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Analyst: CNOOC-Nexen Deal Seen as Value Destructive

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Analyst: CNOOC-Nexen Deal Seen as Value Destructive

CNOOC's acquisition offer for Canadian exploration and production company Nexen could be rather value-destructive, given the high execution risk and hefty premium, an analyst told Rigzone in an email Thursday.

However, the company's share value has been eroded sharply in the past three to four years due to poor execution results and slow production growth.

It's also not certain whether this deal will be approved given the record deal value and recent collapse of the PetroChina-Encana deal for $5.5 billion, which was called off, possibly due to lack of approval from the Canadian government.

China-based CNOOC unveiled plans Tuesday to acquire Nexen for $15.1 billion in cash, a 61 percent premium to Nexen's July 20 closing price of CAD17.29 ($17.09) earnings per share. The acquisition would be funded in cash and external financing, and is subject to approval by the Chinese, Canadian and U.S. governments and approval by Nexen shareholders.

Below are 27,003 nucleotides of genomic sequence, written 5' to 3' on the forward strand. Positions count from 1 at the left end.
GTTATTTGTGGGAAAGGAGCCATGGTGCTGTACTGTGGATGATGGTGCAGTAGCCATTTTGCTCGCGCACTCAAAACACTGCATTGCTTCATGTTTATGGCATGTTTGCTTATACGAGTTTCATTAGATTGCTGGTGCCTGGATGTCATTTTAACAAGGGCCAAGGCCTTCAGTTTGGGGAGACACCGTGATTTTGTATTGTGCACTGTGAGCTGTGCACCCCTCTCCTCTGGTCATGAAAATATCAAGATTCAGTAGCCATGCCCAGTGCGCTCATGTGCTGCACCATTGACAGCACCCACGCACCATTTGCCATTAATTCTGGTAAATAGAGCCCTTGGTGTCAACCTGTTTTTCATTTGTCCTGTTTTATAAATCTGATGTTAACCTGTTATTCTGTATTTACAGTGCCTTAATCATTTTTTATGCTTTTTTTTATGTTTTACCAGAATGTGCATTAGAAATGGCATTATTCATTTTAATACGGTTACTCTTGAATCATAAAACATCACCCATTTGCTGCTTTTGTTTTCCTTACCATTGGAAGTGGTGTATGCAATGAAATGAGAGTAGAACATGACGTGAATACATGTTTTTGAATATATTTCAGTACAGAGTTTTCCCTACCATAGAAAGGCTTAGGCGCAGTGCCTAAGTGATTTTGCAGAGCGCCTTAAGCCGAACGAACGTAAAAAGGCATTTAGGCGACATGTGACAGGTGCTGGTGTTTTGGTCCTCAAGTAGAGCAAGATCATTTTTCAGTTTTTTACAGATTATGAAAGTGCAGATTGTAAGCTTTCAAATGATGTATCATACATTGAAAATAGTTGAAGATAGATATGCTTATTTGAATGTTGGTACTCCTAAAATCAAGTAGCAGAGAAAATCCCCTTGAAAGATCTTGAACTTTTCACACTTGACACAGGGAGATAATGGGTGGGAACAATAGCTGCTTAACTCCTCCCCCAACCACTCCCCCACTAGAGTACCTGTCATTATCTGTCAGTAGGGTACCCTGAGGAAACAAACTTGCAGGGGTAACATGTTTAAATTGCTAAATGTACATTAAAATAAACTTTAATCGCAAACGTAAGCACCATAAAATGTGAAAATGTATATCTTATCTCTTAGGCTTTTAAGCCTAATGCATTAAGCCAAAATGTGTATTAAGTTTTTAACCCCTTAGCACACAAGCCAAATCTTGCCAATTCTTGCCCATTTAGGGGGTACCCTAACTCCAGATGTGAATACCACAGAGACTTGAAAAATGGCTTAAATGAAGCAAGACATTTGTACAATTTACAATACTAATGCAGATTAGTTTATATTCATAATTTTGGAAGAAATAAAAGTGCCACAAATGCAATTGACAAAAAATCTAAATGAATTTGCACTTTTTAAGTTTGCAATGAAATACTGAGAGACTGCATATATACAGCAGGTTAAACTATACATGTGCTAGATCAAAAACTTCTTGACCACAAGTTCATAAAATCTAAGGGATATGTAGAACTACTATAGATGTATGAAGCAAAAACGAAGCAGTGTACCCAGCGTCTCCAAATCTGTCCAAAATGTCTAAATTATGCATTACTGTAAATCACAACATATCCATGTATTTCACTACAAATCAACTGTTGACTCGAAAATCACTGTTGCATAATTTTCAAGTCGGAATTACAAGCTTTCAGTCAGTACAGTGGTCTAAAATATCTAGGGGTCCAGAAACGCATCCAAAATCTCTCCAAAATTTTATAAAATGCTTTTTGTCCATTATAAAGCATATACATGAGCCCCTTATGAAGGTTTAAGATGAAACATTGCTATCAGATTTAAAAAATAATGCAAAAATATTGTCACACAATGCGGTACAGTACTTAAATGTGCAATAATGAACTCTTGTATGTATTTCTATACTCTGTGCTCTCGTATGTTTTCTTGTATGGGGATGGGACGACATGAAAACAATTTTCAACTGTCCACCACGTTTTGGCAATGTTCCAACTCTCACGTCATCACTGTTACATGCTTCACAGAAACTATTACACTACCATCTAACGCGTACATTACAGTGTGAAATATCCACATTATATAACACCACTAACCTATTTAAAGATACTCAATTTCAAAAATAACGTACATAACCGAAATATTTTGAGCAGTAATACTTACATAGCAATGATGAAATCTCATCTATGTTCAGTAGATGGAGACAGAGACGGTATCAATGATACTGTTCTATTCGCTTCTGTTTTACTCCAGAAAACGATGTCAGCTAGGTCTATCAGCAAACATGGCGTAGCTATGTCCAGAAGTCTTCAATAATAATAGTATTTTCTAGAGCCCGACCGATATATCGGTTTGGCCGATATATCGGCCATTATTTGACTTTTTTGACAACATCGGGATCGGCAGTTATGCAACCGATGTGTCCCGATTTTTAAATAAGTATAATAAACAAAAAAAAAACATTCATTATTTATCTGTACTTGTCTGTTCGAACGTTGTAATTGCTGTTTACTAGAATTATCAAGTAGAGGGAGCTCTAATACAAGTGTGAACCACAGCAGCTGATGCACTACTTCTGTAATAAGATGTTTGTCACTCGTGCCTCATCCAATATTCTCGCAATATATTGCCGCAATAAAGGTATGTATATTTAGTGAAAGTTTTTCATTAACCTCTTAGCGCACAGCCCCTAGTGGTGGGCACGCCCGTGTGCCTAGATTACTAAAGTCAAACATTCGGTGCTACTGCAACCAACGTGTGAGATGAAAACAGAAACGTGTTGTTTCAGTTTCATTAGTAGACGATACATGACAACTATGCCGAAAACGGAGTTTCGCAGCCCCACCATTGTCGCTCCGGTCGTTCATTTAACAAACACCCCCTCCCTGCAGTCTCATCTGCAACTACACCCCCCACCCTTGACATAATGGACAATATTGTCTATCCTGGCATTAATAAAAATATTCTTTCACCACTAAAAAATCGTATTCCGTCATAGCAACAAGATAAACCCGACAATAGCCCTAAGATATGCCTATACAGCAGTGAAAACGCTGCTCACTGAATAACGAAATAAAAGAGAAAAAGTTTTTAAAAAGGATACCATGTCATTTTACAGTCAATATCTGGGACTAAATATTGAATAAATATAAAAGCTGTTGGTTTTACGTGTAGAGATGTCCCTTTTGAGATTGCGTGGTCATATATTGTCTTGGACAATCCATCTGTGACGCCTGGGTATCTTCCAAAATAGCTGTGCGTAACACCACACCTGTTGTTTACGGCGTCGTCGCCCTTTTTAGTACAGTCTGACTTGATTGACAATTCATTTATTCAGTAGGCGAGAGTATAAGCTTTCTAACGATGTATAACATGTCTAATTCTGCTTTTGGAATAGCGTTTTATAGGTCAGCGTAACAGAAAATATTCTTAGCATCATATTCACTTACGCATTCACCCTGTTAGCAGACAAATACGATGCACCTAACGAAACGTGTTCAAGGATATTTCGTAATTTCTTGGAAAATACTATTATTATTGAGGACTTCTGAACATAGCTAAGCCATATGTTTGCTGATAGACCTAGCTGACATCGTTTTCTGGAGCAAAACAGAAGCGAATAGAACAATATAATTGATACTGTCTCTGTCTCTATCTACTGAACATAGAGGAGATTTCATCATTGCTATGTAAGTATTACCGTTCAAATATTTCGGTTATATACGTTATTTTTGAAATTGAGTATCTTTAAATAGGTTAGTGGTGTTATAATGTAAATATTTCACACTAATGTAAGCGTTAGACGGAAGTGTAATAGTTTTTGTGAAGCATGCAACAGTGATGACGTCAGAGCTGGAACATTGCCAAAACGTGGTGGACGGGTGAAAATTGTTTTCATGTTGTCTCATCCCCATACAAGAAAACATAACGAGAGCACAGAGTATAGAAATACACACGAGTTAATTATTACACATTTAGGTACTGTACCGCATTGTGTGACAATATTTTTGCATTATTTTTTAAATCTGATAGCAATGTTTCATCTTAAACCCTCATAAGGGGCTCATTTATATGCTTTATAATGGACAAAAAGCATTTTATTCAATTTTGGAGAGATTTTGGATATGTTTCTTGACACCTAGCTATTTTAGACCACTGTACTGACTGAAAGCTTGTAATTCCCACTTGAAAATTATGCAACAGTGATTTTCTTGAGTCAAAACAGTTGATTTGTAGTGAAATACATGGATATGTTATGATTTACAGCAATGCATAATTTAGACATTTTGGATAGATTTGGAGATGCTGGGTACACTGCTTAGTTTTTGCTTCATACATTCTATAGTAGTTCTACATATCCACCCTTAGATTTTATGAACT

The deal also is likely to boost CNOOC's proven reserves by 30 percent and production by 20 percent.

Armada Oil President and CEO Jim Cerna said the CNOOC acquisition of Nexen was more of an investment strategy versus a resource grab, as he sees most of the oil being used in local markets versus flowing to China.

"The deal will most likely raise total world oil production and may have a very slight effect on world oil prices," Cerna commented in a statement to Rigzone.

Cerna said the CNOOC acquisition would enable new technologies and research and development to optimize the total extraction of oil or recoverable oil.

"You can see when capital is deployed, R&D and technology to these shale formations – as we've seen in the Bakken and the Niobrara development – the productivity of the wells have been increasing every year and we're learning how to extract more oil from the same reservoir," Cerna commented.

China also is very interested in rare earths, which might be the next trending sector, as U.S. rare earths are used in new energy production like solar panels, Cerna noted.

"As long as they are allowed to purchase foreign companies that are diversified (geographically), then this could mark the beginning of an acquisition trend of diversified international oil companies," Cerna said.

Dow Jones reported Friday that CNOOC is 'fully prepared' to enter discussions with regulatory bodies and expects to receive approvals for its planned acquisition of Canada-based exploration and production company Nexen.

Karen Boman has more than 10 years of experience covering the upstream oil and gas sector. Email Karen at


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